The Most Common Ways You’re Stealing Time From Yourself
Have you ever made it to 2pm only to realise that you haven’t accomplished anything you planned to? Sure, you probably answered loads of emails, checked Twitter, caught up on the news, tidied up your desk, organised your desktop files and made at least four cups of coffee. But there’s still a mounting to-do list and very little time to get it done. So what happened? Where did all that time go?
It’s easy to get into a routine where you mindlessly waste your day away. That’s not to say you aren’t being productive; it’s just that you’re not focusing on the right things. You’re easily distracted. But when these unconscious habits slow us down, it can make it hard to catch up by the end of the day.
The good news? There are ways to overcome these bad habits. It’s just about changing little things throughout your day that can easily distract you. Let’s explore four bad habits that may be stealing your time.
1. Having the firm believe you’re not a ‘morning person’
Are you the sort of person that hits the snooze three our four times before you finally peel yourself out of your warm, cosy bed? Or maybe you plan everything perfectly to get up with just enough time to run out the door and make it to the office by nine. While that extra bit of sleep sounds nice, there’s a lot to be gained from getting up an hour or two earlier and taking full advantage of that time before work.
Now, we know that’s easier said than done. But many studies have proven that early risers are not just more proactive and agreeable, they’re actually more prone to success. If you wake up an hour earlier, you have time to eat a healthy breakfast and catch up on the news at home rather than in the office. You can pack your lunch, take care of household tasks, exercise or just have a moment to yourself. That means you start your day out with less stress and more time for your self.
It also means that the first hour in the office isn’t spent eating breakfast and making cups of tea. Instead, you can dive straight in and start your day.
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2. Not knowing how to prioritise your time
Work can quickly pile up, especially during busy periods in the office. Maybe you’ve got a fundraising event coming up or maybe you’re starting to plan for Christmas campaigns. It’s important to get organised and stay on top of what needs to be done and when, otherwise it can be easy to lose the plot.
If you want control, you need to keep track of your time. Studies have shown that people perform better when they write tasks down, so make a list of tasks and deadlines then analyse the time you need. According to psychologist Dr David Cohen, to-do lists are effective becuause they give us structure, dampen anxiety and help us measure what we’ve achieved. So put it on your list, no matter how small, becuase the satisfaction of ticking it off can be just what you need to keep going.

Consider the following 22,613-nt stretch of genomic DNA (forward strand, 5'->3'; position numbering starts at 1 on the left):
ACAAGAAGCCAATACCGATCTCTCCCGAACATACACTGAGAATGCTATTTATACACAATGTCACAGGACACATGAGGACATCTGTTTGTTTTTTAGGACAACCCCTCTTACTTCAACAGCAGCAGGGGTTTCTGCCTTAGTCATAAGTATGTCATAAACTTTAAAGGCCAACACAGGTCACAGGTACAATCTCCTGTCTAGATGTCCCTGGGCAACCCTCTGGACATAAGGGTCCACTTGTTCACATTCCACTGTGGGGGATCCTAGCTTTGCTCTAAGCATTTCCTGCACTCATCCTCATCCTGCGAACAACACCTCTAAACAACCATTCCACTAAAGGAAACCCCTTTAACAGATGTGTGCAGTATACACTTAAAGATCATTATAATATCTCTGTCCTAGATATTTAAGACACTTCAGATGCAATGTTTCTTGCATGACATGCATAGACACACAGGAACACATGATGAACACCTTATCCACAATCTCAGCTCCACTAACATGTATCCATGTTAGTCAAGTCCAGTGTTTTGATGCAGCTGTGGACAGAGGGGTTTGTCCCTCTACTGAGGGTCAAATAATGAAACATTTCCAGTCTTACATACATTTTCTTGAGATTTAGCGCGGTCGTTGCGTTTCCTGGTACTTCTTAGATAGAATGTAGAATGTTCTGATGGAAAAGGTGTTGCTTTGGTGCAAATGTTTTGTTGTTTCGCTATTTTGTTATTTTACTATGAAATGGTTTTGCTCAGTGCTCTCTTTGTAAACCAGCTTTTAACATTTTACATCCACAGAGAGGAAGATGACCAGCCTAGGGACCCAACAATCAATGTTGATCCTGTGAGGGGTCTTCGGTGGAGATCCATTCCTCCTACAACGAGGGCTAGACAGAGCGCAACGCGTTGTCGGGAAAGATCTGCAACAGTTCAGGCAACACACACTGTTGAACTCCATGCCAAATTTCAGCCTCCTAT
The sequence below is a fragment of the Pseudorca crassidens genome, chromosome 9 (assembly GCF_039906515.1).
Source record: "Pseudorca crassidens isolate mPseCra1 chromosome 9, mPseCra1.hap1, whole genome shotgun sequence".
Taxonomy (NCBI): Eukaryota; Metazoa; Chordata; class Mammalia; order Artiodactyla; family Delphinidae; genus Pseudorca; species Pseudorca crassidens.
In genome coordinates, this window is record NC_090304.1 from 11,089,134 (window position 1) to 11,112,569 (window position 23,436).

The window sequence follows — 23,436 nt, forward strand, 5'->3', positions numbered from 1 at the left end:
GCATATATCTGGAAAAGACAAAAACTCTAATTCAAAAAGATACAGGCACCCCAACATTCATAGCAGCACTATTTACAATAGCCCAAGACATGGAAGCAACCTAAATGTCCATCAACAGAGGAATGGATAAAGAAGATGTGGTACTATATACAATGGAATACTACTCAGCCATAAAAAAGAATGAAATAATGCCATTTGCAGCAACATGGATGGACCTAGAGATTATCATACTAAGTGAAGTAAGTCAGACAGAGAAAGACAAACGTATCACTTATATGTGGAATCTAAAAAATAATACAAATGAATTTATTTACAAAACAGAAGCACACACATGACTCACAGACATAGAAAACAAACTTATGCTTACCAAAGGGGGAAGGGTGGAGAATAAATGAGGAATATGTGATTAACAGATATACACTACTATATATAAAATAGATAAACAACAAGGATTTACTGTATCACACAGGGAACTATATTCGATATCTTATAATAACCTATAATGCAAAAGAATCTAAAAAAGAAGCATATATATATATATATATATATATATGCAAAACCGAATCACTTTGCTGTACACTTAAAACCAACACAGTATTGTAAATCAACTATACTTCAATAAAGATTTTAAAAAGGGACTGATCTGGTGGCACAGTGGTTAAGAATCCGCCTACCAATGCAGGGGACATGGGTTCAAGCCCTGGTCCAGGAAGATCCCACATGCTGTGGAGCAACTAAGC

But make sure you know which ones need to get done first. In Eat That Frog! author Brian Tracy explains a ‘frog’ is the most difficult item on your to-do list. If you deal with it first, you will then have more time and energy for your other tasks. If not, the ‘frog’ will be hanging over you while you do all the less important items on your list.
3. Setting far too many meetings
When you work in a collaborative setting, meetings are inevitable. Whether that’s daily team catch-ups or brainstorms for the next big project, talking it out with a group can spark creative ideas you may not have thought of otherwise. But when you’re sitting through three or four meetings a day, it starts to take a toll on your workload.
So ask yourself, do I REALLY need to be in all of these meetings?
According to TED speakers David Grady and Jason Fried, almost 34% of all meetings end up as wasted time. Many businesses have a bad habit of setting a meeting when a quick chat would suffice. And more often than not, people throw attendees onto the roster even if they don’t need to be there.
So don’t be afraid to duck out if you have too much to do. If it’s a daily catch up, give your apologies and send a quick email to the team to let them know what you’re up to. We often blindly accept meeting requests without thinking about it. But when a deadline is looming, it’s more important to prioritise the things that need to get done.
4. Being glued to your smartphone and social media
Modern life is full of distractions. There’s always something going on, and social media apps have been designed to be addicative, rewarding us when we check our feeds and engage. And its hard not to be tempted when our phones are always within reach.
But there are ways to cut down smartphone useage in the office. Of course, the most effective is to simply turn it off. But not everyone has the luxury of disconnecting, especially if you have family that might need to contact you in an emergency. Instead, put it in a drawer or in your bag so it’s out of sight but you can still hear it if someone needs to reach you.
You can also change your app settings so you don’t get banner notifications every time there’s a new tweet or someone comments on one of your posts.
And if you absolutely cannot avoid checking social media in the office, try to keep it professional and related to the topics you’re working on. Follow charity professionals on twitter, engage with users on CharityConnect or even search hashtags that are related to projects you’re working on. That way, you’re being inspired, not distracted.
Change your habits, change your life
Making drastic changes to your habits may sound like a tall task, but it doesn’t have to all happen at once. Start small by getting up 20 minutes earlier or setting up alerts for daily screen time usage on your mobile. Then build on that, and see how it impacts your productivity.
Got any other tips on how to better manage your time in the office? Share them with us in the comment section below.